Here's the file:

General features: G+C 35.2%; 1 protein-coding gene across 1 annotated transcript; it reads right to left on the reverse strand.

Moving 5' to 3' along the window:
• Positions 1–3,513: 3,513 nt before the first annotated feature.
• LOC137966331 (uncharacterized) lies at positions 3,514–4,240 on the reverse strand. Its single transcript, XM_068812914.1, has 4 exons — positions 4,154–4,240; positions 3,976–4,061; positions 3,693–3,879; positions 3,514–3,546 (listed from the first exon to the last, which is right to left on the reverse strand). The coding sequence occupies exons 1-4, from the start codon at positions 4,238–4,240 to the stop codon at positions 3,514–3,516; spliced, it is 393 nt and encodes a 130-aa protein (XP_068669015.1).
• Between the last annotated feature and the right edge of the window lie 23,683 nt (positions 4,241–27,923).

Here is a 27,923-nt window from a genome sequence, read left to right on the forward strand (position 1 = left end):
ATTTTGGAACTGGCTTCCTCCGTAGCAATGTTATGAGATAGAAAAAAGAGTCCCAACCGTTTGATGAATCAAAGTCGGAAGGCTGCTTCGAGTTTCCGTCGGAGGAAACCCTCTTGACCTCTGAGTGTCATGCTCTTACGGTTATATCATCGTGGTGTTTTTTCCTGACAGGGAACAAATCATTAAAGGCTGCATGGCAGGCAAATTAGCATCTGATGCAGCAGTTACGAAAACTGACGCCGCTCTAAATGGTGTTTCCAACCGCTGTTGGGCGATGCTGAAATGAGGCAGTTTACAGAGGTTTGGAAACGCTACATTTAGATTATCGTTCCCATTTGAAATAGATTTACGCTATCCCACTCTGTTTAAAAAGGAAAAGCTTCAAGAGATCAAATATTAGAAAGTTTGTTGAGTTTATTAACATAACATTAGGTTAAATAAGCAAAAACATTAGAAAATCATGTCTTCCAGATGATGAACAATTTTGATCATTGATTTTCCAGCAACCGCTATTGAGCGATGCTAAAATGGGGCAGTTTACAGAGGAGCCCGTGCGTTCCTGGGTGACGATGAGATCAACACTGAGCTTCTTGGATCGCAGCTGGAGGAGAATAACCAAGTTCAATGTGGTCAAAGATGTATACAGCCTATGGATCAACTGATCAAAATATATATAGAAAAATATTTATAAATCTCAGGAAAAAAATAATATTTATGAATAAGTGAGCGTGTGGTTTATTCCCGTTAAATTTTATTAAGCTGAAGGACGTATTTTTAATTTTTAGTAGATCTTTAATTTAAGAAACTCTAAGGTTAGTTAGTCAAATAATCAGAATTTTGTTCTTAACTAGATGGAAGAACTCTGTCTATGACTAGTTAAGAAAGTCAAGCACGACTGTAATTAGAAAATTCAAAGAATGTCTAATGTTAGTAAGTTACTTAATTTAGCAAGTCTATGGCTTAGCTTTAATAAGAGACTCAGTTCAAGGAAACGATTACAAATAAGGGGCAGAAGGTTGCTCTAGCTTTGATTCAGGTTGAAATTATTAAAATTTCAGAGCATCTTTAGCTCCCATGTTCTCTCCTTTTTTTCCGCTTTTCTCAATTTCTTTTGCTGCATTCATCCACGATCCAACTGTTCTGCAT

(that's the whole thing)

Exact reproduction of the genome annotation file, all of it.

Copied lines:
General features: G+C 35.2%; 1 protein-coding gene across 1 annotated transcript; it reads right to left on the reverse strand.

Moving 5' to 3' along the window:
• Positions 1–3,513: 3,513 nt before the first annotated feature.
• LOC137966331 (uncharacterized) lies at positions 3,514–4,240 on the reverse strand. Its single transcript, XM_068812914.1, has 4 exons — positions 4,154–4,240; positions 3,976–4,061; positions 3,693–3,879; positions 3,514–3,546 (listed from the first exon to the last, which is right to left on the reverse strand). The coding sequence occupies exons 1-4, from the start codon at positions 4,238–4,240 to the stop codon at positions 3,514–3,516; spliced, it is 393 nt and encodes a 130-aa protein (XP_068669015.1).
• Between the last annotated feature and the right edge of the window lie 23,683 nt (positions 4,241–27,923).

Here is a 27,923-nt window from a genome sequence, read left to right on the forward strand (position 1 = left end):
ATTTTGGAACTGGCTTCCTCCGTAGCAATGTTATGAGATAGAAAAAAGAGTCCCAACCGTTTGATGAATCAAAGTCGGAAGGCTGCTTCGAGTTTCCGTCGGAGGAAACCCTCTTGACCTCTGAGTGTCATGCTCTTACGGTTATATCATCGTGGTGTTTTTTCCTGACAGGGAACAAATCATTAAAGGCTGCATGGCAGGCAAATTAGCATCTGATGCAGCAGTTACGAAAACTGACGCCGCTCTAAATGGTGTTTCCAACCGCTGTTGGGCGATGCTGAAATGAGGCAGTTTACAGAGGTTTGGAAACGCTACATTTAGATTATCGTTCCCATTTGAAATAGATTTACGCTATCCCACTCTGTTTAAAAAGGAAAAGCTTCAAGAGATCAAATATTAGAAAGTTTGTTGAGTTTATTAACATAACATTAGGTTAAATAAGCAAAAACATTAGAAAATCATGTCTTCCAGATGATGAACAATTTTGATCATTGATTTTCCAGCAACCGCTATTGAGCGATGCTAAAATGGGGCAGTTTACAGAGGAGCCCGTGCGTTCCTGGGTGACGATGAGATCAACACTGAGCTTCTTGGATCGCAGCTGGAGGAGAATAACCAAGTTCAATGTGGTCAAAGATGTATACAGCCTATGGATCAACTGATCAAAATATATATAGAAAAATATTTATAAATCTCAGGAAAAAAATAATATTTATGAATAAGTGAGCGTGTGGTTTATTCCCGTTAAATTTTATTAAGCTGAAGGACGTATTTTTAATTTTTAGTAGATCTTTAATTTAAGAAACTCTAAGGTTAGTTAGTCAAATAATCAGAATTTTGTTCTTAACTAGATGGAAGAACTCTGTCTATGACTAGTTAAGAAAGTCAAGCACGACTGTAATTAGAAAATTCAAAGAATGTCTAATGTTAGTAAGTTACTTAATTTAGCAAGTCTATGGCTTAGCTTTAATAAGAGACTCAGTTCAAGGAAACGATTACAAATAAGGGGCAGAAGGTTGCTCTAGCTTTGATTCAGGTTGAAATTATTAAAATTTCAGAGCATCTTTAGCTCCCATGTTCTCTCCTTTTTTTCCGCTTTTCTCAATTTCTTTTGCTGCATTCATCCACGATCCAACTGTTCTGCAT